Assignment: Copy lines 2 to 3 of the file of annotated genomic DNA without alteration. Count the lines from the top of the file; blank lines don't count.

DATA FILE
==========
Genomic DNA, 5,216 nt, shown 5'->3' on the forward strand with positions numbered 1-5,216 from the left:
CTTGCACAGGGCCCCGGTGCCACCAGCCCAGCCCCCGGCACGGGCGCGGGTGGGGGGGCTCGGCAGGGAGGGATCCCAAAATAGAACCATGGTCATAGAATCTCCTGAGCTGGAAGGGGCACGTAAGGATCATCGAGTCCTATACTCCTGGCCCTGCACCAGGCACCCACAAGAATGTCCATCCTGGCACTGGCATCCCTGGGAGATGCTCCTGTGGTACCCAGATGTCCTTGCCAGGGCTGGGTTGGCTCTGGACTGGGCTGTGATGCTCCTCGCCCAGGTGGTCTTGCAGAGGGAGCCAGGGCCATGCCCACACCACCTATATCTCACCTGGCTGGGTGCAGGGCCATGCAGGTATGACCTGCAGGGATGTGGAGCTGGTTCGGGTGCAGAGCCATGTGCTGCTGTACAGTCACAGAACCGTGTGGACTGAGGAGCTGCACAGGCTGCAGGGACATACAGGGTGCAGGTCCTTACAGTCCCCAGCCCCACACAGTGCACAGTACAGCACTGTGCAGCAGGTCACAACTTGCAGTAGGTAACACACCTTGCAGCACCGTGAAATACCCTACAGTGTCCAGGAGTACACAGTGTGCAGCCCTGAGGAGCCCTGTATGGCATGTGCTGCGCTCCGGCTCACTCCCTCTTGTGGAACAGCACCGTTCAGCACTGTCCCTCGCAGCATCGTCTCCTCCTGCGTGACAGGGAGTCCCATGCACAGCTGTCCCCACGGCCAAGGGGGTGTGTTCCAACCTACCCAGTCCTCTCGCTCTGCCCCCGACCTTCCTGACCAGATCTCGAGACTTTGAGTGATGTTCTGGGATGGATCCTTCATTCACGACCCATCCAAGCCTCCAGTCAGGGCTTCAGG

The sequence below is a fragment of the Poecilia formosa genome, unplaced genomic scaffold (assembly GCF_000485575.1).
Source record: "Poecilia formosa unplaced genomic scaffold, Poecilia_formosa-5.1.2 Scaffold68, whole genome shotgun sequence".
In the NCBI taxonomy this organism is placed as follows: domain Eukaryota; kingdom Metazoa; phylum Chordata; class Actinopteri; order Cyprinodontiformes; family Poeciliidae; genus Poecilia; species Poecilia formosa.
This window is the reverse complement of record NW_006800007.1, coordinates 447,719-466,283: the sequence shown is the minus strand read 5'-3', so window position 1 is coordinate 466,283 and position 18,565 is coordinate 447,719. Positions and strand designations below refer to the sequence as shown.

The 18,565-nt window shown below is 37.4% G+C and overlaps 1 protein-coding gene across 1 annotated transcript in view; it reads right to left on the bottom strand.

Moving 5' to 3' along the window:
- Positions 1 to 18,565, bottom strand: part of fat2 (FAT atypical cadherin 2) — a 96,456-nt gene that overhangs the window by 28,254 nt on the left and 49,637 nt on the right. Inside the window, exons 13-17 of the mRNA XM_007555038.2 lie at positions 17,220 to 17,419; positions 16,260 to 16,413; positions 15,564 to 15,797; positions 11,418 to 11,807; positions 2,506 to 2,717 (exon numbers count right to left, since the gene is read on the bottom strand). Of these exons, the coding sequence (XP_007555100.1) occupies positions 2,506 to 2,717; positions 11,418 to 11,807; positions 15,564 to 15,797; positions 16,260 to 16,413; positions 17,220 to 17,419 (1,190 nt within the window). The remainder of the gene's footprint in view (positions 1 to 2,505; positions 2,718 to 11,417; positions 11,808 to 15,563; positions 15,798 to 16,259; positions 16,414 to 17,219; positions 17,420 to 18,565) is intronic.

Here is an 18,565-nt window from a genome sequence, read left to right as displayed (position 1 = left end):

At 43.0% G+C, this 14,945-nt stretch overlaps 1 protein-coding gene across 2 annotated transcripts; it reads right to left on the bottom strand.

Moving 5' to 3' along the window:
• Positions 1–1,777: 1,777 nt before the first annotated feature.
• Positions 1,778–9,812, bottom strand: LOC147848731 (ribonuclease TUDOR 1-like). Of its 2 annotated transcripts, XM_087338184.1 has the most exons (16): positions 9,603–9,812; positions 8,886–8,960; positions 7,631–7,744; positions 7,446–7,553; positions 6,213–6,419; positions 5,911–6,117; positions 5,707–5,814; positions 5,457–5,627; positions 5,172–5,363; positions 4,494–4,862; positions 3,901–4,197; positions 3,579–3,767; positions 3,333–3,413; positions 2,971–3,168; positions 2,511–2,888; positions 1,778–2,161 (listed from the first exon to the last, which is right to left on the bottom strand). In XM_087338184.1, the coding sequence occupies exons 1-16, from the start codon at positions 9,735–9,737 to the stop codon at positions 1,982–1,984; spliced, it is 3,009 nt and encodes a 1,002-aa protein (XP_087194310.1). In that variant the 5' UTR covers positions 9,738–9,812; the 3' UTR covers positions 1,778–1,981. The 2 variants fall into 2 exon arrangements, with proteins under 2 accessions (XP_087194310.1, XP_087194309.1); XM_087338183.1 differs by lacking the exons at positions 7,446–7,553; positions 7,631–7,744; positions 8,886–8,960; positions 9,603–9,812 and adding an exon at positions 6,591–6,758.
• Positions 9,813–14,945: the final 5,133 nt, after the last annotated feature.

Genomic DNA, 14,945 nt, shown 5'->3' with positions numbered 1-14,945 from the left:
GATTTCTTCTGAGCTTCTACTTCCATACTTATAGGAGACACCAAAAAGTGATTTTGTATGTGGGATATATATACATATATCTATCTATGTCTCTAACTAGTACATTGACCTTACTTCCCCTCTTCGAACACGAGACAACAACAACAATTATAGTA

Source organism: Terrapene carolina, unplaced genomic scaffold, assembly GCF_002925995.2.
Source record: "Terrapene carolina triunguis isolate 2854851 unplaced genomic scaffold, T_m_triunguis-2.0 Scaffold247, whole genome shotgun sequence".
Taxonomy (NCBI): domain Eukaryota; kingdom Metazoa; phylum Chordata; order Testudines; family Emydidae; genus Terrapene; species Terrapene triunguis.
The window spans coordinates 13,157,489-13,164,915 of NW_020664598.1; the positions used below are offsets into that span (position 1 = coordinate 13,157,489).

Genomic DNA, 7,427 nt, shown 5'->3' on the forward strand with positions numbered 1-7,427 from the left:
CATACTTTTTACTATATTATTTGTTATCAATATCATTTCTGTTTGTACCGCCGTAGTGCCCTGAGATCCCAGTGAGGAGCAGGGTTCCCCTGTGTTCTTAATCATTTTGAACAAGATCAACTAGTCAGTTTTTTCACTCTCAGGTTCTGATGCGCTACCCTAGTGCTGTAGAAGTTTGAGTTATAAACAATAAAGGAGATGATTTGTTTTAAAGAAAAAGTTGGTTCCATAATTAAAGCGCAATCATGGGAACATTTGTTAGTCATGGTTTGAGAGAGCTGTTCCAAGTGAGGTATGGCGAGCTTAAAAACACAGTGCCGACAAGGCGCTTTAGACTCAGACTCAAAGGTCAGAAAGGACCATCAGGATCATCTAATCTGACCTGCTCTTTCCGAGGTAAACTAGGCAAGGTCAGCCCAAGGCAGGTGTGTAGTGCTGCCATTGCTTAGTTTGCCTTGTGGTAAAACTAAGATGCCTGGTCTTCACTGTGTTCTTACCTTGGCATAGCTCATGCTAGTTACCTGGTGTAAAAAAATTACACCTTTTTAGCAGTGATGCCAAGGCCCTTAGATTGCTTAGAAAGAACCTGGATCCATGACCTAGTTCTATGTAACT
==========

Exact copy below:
CTTGCACAGGGCCCCGGTGCCACCAGCCCAGCCCCCGGCACGGGCGCGGGTGGGGGGGCTCGGCAGGGAGGGATCCCAAAATAGAACCATGGTCATAGAATCTCCTGAGCTGGAAGGGGCACGTAAGGATCATCGAGTCCTATACTCCTGGCCCTGCACCAGGCACCCACAAGAATGTCCATCCTGGCACTGGCATCCCTGGGAGATGCTCCTGTGGTACCCAGATGTCCTTGCCAGGGCTGGGTTGGCTCTGGACTGGGCTGTGATGCTCCTCGCCCAGGTGGTCTTGCAGAGGGAGCCAGGGCCATGCCCACACCACCTATATCTCACCTGGCTGGGTGCAGGGCCATGCAGGTATGACCTGCAGGGATGTGGAGCTGGTTCGGGTGCAGAGCCATGTGCTGCTGTACAGTCACAGAACCGTGTGGACTGAGGAGCTGCACAGGCTGCAGGGACATACAGGGTGCAGGTCCTTACAGTCCCCAGCCCCACACAGTGCACAGTACAGCACTGTGCAGCAGGTCACAACTTGCAGTAGGTAACACACCTTGCAGCACCGTGAAATACCCTACAGTGTCCAGGAGTACACAGTGTGCAGCCCTGAGGAGCCCTGTATGGCATGTGCTGCGCTCCGGCTCACTCCCTCTTGTGGAACAGCACCGTTCAGCACTGTCCCTCGCAGCATCGTCTCCTCCTGCGTGACAGGGAGTCCCATGCACAGCTGTCCCCACGGCCAAGGGGGTGTGTTCCAACCTACCCAGTCCTCTCGCTCTGCCCCCGACCTTCCTGACCAGATCTCGAGACTTTGAGTGATGTTCTGGGATGGATCCTTCATTCACGACCCATCCAAGCCTCCAGTCAGGGCTTCAGG

The sequence below is a fragment of the Poecilia formosa genome, unplaced genomic scaffold (assembly GCF_000485575.1).